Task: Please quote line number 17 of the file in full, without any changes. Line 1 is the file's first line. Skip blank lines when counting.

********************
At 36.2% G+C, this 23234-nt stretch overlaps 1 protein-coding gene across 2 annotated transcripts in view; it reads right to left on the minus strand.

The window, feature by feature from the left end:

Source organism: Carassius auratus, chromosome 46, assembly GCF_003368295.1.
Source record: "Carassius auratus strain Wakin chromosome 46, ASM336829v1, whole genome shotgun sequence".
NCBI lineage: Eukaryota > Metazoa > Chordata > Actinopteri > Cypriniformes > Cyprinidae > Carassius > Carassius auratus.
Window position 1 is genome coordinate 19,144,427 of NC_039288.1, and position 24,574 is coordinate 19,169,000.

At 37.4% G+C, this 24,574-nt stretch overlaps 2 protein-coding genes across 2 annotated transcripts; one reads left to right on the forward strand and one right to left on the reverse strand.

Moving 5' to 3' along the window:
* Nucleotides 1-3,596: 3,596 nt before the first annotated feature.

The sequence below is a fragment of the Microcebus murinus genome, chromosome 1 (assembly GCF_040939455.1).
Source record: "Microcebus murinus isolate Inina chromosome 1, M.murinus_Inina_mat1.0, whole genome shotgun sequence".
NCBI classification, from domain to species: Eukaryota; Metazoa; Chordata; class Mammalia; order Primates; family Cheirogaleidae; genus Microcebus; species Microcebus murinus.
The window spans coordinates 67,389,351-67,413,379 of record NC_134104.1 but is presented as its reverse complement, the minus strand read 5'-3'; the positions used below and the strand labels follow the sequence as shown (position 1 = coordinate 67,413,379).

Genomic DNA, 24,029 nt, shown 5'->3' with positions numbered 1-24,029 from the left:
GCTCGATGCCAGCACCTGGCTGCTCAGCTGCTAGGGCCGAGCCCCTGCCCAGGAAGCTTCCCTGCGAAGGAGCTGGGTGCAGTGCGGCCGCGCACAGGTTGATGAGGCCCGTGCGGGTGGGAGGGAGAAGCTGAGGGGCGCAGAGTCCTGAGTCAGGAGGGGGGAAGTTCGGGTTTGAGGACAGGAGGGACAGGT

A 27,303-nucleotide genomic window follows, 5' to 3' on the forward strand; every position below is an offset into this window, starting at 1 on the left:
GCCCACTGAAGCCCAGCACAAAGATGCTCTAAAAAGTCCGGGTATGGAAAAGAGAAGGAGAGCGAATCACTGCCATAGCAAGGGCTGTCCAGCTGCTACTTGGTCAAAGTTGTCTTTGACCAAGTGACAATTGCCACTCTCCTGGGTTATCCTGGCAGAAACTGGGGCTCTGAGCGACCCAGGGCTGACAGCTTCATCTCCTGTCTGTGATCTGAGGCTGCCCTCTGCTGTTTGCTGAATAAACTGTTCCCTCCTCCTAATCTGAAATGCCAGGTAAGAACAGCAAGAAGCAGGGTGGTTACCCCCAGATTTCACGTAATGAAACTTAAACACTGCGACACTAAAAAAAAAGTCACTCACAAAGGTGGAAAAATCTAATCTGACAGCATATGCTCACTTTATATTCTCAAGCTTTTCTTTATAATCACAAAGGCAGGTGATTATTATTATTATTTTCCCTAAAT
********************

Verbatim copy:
GCCCACTGAAGCCCAGCACAAAGATGCTCTAAAAAGTCCGGGTATGGAAAAGAGAAGGAGAGCGAATCACTGCCATAGCAAGGGCTGTCCAGCTGCTACTTGGTCAAAGTTGTCTTTGACCAAGTGACAATTGCCACTCTCCTGGGTTATCCTGGCAGAAACTGGGGCTCTGAGCGACCCAGGGCTGACAGCTTCATCTCCTGTCTGTGATCTGAGGCTGCCCTCTGCTGTTTGCTGAATAAACTGTTCCCTCCTCCTAATCTGAAATGCCAGGTAAGAACAGCAAGAAGCAGGGTGGTTACCCCCAGATTTCACGTAATGAAACTTAAACACTGCGACACTAAAAAAAAAGTCACTCACAAAGGTGGAAAAATCTAATCTGACAGCATATGCTCACTTTATATTCTCAAGCTTTTCTTTATAATCACAAAGGCAGGTGATTATTATTATTATTTTCCCTAAAT